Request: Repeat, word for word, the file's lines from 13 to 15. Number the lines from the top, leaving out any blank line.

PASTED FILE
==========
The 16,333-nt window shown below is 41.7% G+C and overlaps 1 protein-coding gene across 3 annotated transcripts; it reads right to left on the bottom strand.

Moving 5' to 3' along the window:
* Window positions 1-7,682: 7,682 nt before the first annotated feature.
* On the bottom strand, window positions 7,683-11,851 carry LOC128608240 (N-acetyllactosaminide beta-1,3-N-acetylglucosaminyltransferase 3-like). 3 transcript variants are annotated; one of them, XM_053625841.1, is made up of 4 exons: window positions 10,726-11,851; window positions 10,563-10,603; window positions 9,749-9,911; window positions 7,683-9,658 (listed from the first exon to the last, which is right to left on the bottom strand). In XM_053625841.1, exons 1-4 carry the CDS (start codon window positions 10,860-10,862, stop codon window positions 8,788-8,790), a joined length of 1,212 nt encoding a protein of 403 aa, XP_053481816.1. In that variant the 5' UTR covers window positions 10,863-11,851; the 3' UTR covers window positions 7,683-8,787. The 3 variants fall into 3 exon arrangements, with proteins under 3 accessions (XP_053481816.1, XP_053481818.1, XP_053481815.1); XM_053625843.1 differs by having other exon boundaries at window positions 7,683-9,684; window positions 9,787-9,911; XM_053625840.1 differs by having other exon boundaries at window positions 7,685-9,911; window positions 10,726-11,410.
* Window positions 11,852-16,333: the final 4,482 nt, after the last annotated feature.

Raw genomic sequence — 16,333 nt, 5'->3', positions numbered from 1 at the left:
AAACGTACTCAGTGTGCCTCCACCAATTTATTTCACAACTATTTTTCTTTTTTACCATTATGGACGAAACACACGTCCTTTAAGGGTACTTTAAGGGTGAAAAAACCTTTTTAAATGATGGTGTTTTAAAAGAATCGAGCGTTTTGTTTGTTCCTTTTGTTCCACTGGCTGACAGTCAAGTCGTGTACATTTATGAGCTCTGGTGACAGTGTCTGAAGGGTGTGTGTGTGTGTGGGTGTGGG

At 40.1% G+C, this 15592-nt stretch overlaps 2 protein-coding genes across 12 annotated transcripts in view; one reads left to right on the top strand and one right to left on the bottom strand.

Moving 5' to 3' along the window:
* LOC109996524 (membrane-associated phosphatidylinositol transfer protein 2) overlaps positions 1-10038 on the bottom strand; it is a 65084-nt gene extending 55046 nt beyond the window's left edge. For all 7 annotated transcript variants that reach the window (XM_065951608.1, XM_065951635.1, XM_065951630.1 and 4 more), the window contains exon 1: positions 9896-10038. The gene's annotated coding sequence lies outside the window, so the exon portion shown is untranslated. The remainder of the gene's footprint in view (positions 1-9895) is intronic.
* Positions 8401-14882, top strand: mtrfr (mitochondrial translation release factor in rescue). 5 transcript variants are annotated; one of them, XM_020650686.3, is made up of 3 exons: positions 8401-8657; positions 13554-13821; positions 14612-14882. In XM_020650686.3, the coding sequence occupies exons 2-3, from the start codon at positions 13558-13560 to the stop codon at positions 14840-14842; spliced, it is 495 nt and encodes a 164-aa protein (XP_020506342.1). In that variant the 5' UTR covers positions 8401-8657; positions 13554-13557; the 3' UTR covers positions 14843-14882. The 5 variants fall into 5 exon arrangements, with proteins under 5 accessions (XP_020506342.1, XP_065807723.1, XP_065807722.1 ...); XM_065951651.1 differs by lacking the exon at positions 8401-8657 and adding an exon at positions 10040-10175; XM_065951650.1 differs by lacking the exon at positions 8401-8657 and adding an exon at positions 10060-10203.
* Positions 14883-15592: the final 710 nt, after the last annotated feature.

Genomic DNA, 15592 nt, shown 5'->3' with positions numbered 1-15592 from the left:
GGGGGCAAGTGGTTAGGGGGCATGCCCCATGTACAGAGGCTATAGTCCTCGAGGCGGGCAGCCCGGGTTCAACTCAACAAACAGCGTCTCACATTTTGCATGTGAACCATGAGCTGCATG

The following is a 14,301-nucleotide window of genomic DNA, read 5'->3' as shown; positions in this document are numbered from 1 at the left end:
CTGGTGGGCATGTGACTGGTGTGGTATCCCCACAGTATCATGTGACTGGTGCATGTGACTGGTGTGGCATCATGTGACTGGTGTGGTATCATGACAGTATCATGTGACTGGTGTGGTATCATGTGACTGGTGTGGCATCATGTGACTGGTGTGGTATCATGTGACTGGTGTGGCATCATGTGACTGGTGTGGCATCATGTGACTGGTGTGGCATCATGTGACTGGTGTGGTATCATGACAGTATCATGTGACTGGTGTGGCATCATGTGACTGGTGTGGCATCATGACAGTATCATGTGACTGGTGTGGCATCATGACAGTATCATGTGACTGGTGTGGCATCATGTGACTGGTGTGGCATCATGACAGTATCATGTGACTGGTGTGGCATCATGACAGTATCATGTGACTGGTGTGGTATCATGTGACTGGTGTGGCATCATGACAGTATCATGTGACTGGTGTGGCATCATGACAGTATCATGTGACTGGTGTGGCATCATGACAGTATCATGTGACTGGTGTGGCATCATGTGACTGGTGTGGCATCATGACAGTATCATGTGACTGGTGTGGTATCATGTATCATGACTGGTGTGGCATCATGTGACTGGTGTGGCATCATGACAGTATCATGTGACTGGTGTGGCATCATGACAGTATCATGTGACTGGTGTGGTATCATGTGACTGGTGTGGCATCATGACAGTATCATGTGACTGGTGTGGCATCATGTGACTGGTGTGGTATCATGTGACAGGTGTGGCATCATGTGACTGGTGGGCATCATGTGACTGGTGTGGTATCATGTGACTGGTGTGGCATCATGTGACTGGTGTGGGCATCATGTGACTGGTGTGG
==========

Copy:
Genomic DNA, 15592 nt, shown 5'->3' with positions numbered 1-15592 from the left:
GGGGGCAAGTGGTTAGGGGGCATGCCCCATGTACAGAGGCTATAGTCCTCGAGGCGGGCAGCCCGGGTTCAACTCAACAAACAGCGTCTCACATTTTGCATGTGAACCATGAGCTGCATG

The following is a 14,301-nucleotide window of genomic DNA, read 5'->3' as shown; positions in this document are numbered from 1 at the left end: